WGT is incurred by landowners when their property is rezoned and there is a resulting value uplift, after taking into account any deductions, of more than $100,000.

Most land in Victoria is susceptible to the tax in the event of a rezoning. There are some limited exemptions for some land and types of rezoning.

Exempt Land

The main exemption is for residential land, as defined in s.36, of up to two hectares. The land must have a residential building or a building permit to build a residence must be in place. It must also be the only residential land owned by the taxpayer that is rezoned by the WGT event (s.37) and.

Generally speaking, residential land does not include land that is occupied primarily as commercial residential premises, residential care facilities, supported residential services or retirement villages. There may be some exceptions for individual units within such premises.

The Commissioner may give a waiver for the WGT for land owned by a charity if the land continues to be used for charitable purposes for 15 years after the WGT is incurred (s.41).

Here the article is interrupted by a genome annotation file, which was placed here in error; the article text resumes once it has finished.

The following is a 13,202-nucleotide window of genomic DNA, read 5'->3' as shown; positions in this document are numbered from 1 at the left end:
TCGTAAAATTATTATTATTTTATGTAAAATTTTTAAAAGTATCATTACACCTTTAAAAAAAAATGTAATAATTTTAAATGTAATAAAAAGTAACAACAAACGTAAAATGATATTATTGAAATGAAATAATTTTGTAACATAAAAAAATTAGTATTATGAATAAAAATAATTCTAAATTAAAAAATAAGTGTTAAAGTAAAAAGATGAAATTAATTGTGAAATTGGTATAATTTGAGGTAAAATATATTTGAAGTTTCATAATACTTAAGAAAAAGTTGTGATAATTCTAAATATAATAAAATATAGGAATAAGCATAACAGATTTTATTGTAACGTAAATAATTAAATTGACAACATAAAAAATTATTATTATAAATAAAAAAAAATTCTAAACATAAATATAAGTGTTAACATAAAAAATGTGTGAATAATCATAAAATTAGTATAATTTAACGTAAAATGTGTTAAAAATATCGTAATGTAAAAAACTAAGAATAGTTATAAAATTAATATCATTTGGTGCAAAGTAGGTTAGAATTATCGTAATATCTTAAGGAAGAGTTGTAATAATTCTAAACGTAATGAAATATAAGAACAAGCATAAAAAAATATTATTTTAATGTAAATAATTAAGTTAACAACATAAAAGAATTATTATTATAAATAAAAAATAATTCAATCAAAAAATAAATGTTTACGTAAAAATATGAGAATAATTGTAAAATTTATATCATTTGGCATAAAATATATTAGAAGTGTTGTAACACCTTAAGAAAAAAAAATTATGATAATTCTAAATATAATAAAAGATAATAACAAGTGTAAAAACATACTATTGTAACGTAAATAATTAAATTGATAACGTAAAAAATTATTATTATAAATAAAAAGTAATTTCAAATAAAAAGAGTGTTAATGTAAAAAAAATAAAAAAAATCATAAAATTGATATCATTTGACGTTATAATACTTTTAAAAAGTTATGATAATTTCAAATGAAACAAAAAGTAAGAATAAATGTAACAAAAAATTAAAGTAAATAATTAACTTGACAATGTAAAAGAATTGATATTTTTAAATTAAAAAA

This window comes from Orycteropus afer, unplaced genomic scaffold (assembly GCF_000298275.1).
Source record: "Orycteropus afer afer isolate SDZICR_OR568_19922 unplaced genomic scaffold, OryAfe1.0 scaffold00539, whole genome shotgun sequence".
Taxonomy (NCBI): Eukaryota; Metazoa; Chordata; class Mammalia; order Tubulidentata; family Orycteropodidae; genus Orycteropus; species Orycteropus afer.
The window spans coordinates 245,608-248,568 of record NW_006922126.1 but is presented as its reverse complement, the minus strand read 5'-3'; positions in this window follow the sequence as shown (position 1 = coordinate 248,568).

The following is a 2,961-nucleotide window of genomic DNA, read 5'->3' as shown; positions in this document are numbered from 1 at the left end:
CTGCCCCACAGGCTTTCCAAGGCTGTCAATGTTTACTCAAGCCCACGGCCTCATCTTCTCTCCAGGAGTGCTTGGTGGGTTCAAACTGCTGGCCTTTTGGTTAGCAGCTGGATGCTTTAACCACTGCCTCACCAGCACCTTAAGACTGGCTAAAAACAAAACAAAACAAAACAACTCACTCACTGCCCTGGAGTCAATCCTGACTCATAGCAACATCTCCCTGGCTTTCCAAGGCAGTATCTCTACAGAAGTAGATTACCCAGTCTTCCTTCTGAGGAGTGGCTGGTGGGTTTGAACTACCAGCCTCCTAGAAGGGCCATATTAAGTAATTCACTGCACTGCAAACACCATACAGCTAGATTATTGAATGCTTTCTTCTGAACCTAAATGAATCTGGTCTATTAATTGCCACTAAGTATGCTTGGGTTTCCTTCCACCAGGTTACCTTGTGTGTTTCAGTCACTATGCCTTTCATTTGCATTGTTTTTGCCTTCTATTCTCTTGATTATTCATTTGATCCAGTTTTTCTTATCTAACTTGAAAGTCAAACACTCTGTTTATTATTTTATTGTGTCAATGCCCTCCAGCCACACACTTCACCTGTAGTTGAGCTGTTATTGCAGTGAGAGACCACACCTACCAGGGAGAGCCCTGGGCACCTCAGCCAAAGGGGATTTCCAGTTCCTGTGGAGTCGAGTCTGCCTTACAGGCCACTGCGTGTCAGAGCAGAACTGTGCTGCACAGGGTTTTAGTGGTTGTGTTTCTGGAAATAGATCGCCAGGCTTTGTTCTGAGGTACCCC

Exempt Rezoning

Rezonings that may be exempt include:

  • a rezoning to correct an obvious or technical error in a previous planning scheme (s.38(1))
  • a rezoning from one schedule to another in the same zone (s.3)
  • a rezone to the Urban Growth Zone where the Growth Area Infrastructure Contribution applies (s.3)
  • the first rezone from a Growth Areas Infrastructure Contribution area after 1 July 2023 (s.3)
  • public land zoning (s.3)
  • other types of zonings as declared by the Treasurer.

Transition arrangements

Land may be exempt from WGT if it was subject to a contract or an option that was entered into before 15 May 2021 where the transfer of the land has not been completed prior to the WGT event (s.39). For an option, the terms of the contract had to have been settled at the time the option was granted. Changing the terms of a contract after 15 May 2021 may cause the exemption to be lost such that WGT is applicable.